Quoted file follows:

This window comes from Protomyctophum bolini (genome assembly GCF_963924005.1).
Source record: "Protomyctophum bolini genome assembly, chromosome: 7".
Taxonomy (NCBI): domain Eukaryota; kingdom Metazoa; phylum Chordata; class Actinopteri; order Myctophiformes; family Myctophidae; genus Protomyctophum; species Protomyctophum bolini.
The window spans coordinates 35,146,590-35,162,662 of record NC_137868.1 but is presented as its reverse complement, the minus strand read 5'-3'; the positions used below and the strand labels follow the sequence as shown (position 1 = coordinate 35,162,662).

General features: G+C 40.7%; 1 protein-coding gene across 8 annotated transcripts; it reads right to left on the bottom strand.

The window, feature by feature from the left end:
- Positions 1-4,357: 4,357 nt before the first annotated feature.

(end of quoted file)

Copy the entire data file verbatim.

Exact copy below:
This window comes from Protomyctophum bolini (genome assembly GCF_963924005.1).
Source record: "Protomyctophum bolini genome assembly, chromosome: 7".
Taxonomy (NCBI): domain Eukaryota; kingdom Metazoa; phylum Chordata; class Actinopteri; order Myctophiformes; family Myctophidae; genus Protomyctophum; species Protomyctophum bolini.
The window spans coordinates 35,146,590-35,162,662 of record NC_137868.1 but is presented as its reverse complement, the minus strand read 5'-3'; the positions used below and the strand labels follow the sequence as shown (position 1 = coordinate 35,162,662).

General features: G+C 40.7%; 1 protein-coding gene across 8 annotated transcripts; it reads right to left on the bottom strand.

The window, feature by feature from the left end:
- Positions 1-4,357: 4,357 nt before the first annotated feature.